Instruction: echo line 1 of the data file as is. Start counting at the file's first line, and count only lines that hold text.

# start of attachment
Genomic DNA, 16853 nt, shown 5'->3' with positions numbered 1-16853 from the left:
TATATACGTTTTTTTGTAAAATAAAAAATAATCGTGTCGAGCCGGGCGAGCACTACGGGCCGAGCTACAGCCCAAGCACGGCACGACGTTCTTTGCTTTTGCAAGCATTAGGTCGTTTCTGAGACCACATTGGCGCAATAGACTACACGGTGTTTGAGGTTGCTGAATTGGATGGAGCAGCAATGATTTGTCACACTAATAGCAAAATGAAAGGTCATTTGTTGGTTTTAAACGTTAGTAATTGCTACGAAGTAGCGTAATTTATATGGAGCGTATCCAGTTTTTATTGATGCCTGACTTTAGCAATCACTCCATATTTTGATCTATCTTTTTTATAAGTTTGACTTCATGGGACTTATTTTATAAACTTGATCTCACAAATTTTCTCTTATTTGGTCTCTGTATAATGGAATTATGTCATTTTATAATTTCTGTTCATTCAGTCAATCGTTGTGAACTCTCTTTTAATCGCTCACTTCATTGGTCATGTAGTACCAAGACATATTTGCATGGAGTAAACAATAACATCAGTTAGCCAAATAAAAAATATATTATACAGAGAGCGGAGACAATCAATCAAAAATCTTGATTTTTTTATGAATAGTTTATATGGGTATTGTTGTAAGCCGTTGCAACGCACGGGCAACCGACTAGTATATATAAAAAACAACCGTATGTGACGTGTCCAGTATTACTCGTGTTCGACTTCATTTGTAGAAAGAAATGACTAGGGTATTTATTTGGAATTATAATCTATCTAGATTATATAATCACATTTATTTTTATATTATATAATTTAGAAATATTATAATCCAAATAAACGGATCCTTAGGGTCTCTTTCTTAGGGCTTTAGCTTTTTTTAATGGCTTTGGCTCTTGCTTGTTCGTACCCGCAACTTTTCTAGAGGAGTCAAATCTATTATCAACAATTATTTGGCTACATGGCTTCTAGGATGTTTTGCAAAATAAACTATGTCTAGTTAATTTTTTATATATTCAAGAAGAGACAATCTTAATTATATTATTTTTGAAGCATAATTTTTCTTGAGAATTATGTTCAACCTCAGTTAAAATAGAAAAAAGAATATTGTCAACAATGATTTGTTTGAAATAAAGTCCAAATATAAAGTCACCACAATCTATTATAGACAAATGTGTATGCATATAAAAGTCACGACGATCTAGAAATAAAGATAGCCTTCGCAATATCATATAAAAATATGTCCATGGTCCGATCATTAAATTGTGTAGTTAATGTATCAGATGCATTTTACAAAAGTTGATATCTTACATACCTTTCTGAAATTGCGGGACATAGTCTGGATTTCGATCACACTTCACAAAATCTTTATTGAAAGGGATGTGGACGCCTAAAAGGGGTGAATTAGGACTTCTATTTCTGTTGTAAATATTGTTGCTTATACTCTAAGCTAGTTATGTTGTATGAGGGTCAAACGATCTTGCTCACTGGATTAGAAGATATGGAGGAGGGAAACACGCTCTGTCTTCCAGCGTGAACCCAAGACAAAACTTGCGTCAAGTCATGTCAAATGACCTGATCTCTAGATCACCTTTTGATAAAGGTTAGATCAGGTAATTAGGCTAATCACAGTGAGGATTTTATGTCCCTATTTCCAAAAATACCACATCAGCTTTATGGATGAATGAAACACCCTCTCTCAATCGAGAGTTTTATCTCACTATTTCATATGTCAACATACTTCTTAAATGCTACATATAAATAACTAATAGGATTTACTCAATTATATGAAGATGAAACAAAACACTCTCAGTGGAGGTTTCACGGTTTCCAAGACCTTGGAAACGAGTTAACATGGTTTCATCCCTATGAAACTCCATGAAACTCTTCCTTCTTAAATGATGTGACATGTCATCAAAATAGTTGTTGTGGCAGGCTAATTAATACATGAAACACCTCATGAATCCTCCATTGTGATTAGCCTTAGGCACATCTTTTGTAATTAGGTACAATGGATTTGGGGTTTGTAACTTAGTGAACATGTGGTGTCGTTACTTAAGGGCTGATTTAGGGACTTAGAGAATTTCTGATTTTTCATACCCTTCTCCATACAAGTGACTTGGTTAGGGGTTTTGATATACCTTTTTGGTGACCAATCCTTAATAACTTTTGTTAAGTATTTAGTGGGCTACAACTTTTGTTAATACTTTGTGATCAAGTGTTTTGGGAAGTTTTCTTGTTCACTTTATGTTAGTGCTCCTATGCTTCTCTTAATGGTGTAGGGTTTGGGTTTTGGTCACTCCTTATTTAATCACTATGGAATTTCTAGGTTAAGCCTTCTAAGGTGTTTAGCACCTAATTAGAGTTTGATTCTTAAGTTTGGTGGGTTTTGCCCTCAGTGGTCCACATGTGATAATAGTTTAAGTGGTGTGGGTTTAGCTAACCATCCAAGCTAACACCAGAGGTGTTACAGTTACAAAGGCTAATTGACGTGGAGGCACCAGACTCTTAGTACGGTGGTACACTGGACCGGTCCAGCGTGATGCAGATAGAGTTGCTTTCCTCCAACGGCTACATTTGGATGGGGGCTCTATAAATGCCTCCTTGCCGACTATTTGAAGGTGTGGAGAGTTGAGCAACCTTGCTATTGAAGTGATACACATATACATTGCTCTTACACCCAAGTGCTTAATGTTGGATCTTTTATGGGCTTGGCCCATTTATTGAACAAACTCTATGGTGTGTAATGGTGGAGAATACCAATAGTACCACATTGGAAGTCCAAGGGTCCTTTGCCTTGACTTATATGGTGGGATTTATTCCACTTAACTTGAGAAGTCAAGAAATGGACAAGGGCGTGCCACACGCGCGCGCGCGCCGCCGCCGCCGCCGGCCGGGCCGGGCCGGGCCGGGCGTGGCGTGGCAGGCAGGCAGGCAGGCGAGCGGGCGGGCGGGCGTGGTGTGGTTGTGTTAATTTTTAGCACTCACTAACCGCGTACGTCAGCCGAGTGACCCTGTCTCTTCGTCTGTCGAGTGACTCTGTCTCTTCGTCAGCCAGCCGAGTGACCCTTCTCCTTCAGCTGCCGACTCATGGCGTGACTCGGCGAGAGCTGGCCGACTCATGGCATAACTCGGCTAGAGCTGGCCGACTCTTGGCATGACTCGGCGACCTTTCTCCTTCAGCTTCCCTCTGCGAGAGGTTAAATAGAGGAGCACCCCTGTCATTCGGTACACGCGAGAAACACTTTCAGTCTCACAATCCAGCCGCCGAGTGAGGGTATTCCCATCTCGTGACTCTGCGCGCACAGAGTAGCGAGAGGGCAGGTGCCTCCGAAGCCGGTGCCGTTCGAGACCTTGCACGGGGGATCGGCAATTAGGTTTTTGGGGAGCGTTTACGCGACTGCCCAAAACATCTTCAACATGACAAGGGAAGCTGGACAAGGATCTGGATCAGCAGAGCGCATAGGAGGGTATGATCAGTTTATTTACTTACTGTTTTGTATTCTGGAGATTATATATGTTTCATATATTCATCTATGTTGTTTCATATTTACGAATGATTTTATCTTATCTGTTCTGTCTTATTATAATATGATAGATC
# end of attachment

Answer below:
Genomic DNA, 16853 nt, shown 5'->3' with positions numbered 1-16853 from the left: